Bats in big trouble

Dessicaria

Arachnopeon
Joined
Aug 27, 2010
Messages
44
It would indeed be a disaster if many species of bats go extinct. They eat tons of mosquitoes, and some species are important pollinators and seed dispersers.
 

Anubis77

Arachnoknight
Old Timer
Joined
Aug 15, 2005
Messages
268
It's disconcerting to see widespread pathogens killing entire orders and classes (e.g. amphibians). It adds on to anthropogenic biodiversity reduction and fuels the sixth mass extinction.

I really dislike the implications of all this. A future of generalist species and destabilized ecosystems? On any level, not the comfortably diverse world humans grew up in.
 

Bill S

Arachnoprince
Old Timer
Joined
Oct 2, 2006
Messages
1,399
I work in caves, have a bat colony on my front porch, and feed nectar-feeding bats on my back porch. I obviously have a soft spot for bats.

This white-nose syndrome is of great concern, not just for the damage it's doing, but for the fact that we know so little about it. It is ravaging bat colonies in some parts of the country, and will have a long-term impact on many species of bats. However, there are some things that are known about it that give a little bit of hope. First, the fungus involved requires low temperatures to survive (68 F or lower). This will most likely limit the spread to bats that hibernate in cold regions. (Not all bats hibernate - some migrate to warmer climes during winter, and some regions, such as where I live, have cave temps a little above the threshold temperatures.) Also, this disease appears to be endemic in Europe, and bats there have either become resistant to it or were not susceptible in the first place. It was most likely introduced into the area around Albany New York by caving visitors from Europe who carried the spores on their cave gear. It will spread through North America over the next several years - no way to stop it - but hopefully some resistant populations of bats will emerge. Bat numbers will no doubt drop dramatically, but hopefully some will eventually recover. (Bats have a low reproductive rate, so recovery will be slow at best.)
 

Kathy

Arachnoangel
Old Timer
Joined
Apr 4, 2009
Messages
852
Bats are absolutely amazing creatures. Sometimes sitting in the yard at night I will see one, ever here in the city of Phoenix. It saddens me to see this happening. Thank you for all the insight in the above post. Very interesting!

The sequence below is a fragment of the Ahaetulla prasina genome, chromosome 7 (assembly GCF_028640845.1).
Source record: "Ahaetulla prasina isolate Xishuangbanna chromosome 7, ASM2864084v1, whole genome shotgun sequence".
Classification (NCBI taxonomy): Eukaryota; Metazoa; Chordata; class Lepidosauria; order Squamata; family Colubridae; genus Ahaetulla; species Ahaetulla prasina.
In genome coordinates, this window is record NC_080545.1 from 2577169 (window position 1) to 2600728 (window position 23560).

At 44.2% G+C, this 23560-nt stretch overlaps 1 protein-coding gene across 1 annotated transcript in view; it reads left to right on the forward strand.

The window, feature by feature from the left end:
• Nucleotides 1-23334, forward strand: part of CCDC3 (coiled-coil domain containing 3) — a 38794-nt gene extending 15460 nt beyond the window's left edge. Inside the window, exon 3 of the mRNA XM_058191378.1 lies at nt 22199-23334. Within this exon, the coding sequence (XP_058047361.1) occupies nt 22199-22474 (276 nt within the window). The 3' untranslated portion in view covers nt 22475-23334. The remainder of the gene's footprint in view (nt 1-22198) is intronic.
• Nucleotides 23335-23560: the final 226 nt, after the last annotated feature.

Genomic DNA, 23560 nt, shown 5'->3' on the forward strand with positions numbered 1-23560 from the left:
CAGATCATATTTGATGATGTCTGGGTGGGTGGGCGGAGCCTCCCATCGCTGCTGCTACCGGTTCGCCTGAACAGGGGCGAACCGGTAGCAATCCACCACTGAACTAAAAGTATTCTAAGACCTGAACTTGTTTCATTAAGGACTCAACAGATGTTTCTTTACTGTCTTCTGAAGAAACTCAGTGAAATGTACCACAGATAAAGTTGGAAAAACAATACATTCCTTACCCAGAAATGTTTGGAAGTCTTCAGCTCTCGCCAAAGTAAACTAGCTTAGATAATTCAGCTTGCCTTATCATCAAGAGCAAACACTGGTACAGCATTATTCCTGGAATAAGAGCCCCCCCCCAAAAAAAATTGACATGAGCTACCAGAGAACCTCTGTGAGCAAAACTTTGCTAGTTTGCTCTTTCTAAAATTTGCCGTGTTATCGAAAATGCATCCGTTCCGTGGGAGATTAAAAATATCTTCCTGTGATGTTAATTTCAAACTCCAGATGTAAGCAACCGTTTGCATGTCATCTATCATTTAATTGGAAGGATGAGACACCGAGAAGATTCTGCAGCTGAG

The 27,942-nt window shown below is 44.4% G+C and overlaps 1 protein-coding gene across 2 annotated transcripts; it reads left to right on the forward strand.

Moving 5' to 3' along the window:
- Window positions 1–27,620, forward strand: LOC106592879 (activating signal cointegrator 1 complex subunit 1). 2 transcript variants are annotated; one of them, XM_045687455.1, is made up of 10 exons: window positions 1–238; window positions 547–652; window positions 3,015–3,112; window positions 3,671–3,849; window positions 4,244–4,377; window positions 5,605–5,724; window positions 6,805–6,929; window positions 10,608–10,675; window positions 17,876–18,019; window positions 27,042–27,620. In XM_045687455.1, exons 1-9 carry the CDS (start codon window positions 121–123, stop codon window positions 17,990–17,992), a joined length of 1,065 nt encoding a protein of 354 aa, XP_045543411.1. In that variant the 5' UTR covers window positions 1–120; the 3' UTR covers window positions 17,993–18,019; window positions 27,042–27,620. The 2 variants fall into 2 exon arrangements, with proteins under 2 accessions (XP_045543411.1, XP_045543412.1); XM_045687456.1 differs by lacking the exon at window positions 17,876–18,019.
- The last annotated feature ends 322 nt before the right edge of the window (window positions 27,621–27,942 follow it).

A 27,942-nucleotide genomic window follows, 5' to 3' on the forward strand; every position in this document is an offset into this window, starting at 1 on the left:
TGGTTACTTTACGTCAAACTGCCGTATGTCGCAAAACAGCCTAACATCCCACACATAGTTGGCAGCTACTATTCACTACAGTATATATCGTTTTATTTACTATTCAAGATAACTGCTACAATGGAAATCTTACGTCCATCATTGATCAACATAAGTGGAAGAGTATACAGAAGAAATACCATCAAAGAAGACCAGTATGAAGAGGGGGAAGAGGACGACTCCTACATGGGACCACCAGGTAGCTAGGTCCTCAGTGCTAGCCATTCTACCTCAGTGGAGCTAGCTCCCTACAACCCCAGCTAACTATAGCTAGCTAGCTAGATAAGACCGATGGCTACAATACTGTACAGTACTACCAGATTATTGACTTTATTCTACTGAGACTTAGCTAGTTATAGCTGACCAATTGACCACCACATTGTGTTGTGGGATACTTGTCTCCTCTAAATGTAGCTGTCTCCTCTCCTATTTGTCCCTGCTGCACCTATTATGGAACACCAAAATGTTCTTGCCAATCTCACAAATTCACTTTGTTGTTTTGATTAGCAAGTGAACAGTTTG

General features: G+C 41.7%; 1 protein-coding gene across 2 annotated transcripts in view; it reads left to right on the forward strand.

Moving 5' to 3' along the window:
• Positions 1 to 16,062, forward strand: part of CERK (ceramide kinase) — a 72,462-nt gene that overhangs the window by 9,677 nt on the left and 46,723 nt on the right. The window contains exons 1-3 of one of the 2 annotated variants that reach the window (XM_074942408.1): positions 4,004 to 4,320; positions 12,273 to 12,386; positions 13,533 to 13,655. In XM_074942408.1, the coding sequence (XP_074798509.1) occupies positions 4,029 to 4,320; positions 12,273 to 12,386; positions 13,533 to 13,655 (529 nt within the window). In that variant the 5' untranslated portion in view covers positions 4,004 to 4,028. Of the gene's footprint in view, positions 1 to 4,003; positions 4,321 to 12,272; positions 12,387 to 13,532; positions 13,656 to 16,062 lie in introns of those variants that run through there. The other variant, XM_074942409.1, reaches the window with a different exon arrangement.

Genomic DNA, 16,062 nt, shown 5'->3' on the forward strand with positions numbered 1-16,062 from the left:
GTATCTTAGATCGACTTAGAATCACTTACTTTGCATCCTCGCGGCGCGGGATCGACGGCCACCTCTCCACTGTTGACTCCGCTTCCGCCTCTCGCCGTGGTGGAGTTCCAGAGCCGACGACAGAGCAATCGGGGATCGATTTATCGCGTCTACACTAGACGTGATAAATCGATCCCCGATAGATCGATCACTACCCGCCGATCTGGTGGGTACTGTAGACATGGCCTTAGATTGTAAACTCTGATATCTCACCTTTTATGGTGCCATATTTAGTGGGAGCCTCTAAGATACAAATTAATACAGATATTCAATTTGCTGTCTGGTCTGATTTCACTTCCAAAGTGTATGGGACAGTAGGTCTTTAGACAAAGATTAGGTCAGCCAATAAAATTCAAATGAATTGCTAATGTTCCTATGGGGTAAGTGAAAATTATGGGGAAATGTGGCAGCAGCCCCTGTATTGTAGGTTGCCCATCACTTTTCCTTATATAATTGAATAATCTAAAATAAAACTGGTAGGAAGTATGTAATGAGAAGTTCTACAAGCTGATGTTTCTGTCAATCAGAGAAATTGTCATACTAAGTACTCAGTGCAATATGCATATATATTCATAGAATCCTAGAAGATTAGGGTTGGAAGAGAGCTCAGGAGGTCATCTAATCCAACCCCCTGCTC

codykrr

Arachnoking
Old Timer
Joined
Sep 22, 2008
Messages
3,113
I mentioned this a while back on here...and very little people seemed to care. It would be devastating to loose them. I dont think people are aware at how much they actually do for the environment.
 

Terry D

Arachnodemon
Old Timer
Joined
Nov 21, 2009
Messages
733
They seem much less prevalent here in nw La. in recent years :(. Would that this might somehow take a positive turn!

Well, about to go pull a passerine survey along the river. I hope to see a few this morning but not holding my breath. They seem uncommon at best at that locality.
 

groovyspider

Arachnoknight
Joined
Aug 18, 2010
Messages
257
is it just me or isnt there alot of animals all the sudden in trouble. like the bees dissapearing. bats both of these animals are very important as said earlier for pollenators and mosquitos. if we keep losing animals its goona end reall bad for us in the long run.
 

Anubis77

Arachnoknight
Old Timer
Joined
Aug 15, 2005
Messages
268
is it just me or isnt there alot of animals all the sudden in trouble. like the bees dissapearing. bats both of these animals are very important as said earlier for pollenators and mosquitos. if we keep losing animals its goona end reall bad for us in the long run.
http://www.actionbioscience.org/newfrontiers/eldredge2.html

If you ever wanted to know how it was like when that asteroid hit 65 million years ago, well, here you go. The situation, in terms of biodiversity, might even be worse.
 

zonbonzovi

Creeping beneath you
Staff member
Joined
Oct 20, 2008
Messages
3,346
Thanks for the link Anubis77...I admit a bit of ignorance to the details behind past mass extinctions.

I think that part of the reason humans are so blase about the plight of the bats is that we don't have near the contact with the natural world that we did in the past. Semi-literate farmers from decades past seemed to have a much better understanding of nature at large then many graduates that I've met. Hell, I know plenty of people that have never been camping?!?

Bill S, I have a soft spot for these guys as well...my wife and I put out water dishes when the temps. get out of hand...we lost several of the colony in our breezeway when summer temps hit 90F last year.
 

ZergFront

Arachnoprince
Old Timer
Joined
May 2, 2009
Messages
1,959
Maybe they can find ones that seem to be more immune and start a breeding program. Like what they're doing now with the Tazmanian devils.
 

DireWolf0384

Arachnoangel
Old Timer
Joined
Apr 28, 2009
Messages
783
I would have to say that Bats are one of the most important animals in fighting populations of insects that would pose a serious problem for humans. At the rate they kill mosquitoes, and other insects, they are a necessity.
 
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